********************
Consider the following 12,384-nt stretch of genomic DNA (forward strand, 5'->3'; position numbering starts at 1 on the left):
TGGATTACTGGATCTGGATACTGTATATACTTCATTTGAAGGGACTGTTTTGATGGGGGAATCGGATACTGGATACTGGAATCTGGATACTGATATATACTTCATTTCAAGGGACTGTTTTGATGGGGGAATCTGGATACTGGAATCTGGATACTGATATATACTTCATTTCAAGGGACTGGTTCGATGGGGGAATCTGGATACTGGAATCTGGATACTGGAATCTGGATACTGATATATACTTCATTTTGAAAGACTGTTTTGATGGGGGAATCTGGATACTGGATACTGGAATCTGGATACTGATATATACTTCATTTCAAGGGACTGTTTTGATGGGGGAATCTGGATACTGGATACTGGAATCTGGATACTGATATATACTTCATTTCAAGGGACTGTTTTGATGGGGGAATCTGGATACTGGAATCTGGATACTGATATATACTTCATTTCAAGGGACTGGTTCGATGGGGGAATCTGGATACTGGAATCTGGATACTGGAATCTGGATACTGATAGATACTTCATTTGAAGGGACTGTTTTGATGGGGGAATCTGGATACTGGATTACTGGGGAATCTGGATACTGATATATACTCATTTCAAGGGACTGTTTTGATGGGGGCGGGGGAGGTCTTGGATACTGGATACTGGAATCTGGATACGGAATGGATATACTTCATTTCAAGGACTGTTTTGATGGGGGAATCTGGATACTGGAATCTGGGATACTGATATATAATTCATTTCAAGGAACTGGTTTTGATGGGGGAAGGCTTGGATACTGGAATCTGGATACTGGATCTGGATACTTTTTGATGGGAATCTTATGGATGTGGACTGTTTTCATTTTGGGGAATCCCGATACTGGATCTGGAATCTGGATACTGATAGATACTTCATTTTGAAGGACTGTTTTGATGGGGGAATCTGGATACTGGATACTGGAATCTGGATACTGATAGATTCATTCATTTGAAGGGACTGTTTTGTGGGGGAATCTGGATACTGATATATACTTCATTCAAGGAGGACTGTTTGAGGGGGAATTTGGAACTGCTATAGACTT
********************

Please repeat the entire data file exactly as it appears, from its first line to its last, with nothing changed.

Consider the following 12,384-nt stretch of genomic DNA (forward strand, 5'->3'; position numbering starts at 1 on the left):
TGGATTACTGGATCTGGATACTGTATATACTTCATTTGAAGGGACTGTTTTGATGGGGGAATCGGATACTGGATACTGGAATCTGGATACTGATATATACTTCATTTCAAGGGACTGTTTTGATGGGGGAATCTGGATACTGGAATCTGGATACTGATATATACTTCATTTCAAGGGACTGGTTCGATGGGGGAATCTGGATACTGGAATCTGGATACTGGAATCTGGATACTGATATATACTTCATTTTGAAAGACTGTTTTGATGGGGGAATCTGGATACTGGATACTGGAATCTGGATACTGATATATACTTCATTTCAAGGGACTGTTTTGATGGGGGAATCTGGATACTGGATACTGGAATCTGGATACTGATATATACTTCATTTCAAGGGACTGTTTTGATGGGGGAATCTGGATACTGGAATCTGGATACTGATATATACTTCATTTCAAGGGACTGGTTCGATGGGGGAATCTGGATACTGGAATCTGGATACTGGAATCTGGATACTGATAGATACTTCATTTGAAGGGACTGTTTTGATGGGGGAATCTGGATACTGGATTACTGGGGAATCTGGATACTGATATATACTCATTTCAAGGGACTGTTTTGATGGGGGCGGGGGAGGTCTTGGATACTGGATACTGGAATCTGGATACGGAATGGATATACTTCATTTCAAGGACTGTTTTGATGGGGGAATCTGGATACTGGAATCTGGGATACTGATATATAATTCATTTCAAGGAACTGGTTTTGATGGGGGAAGGCTTGGATACTGGAATCTGGATACTGGATCTGGATACTTTTTGATGGGAATCTTATGGATGTGGACTGTTTTCATTTTGGGGAATCCCGATACTGGATCTGGAATCTGGATACTGATAGATACTTCATTTTGAAGGACTGTTTTGATGGGGGAATCTGGATACTGGATACTGGAATCTGGATACTGATAGATTCATTCATTTGAAGGGACTGTTTTGTGGGGGAATCTGGATACTGATATATACTTCATTCAAGGAGGACTGTTTGAGGGGGAATTTGGAACTGCTATAGACTT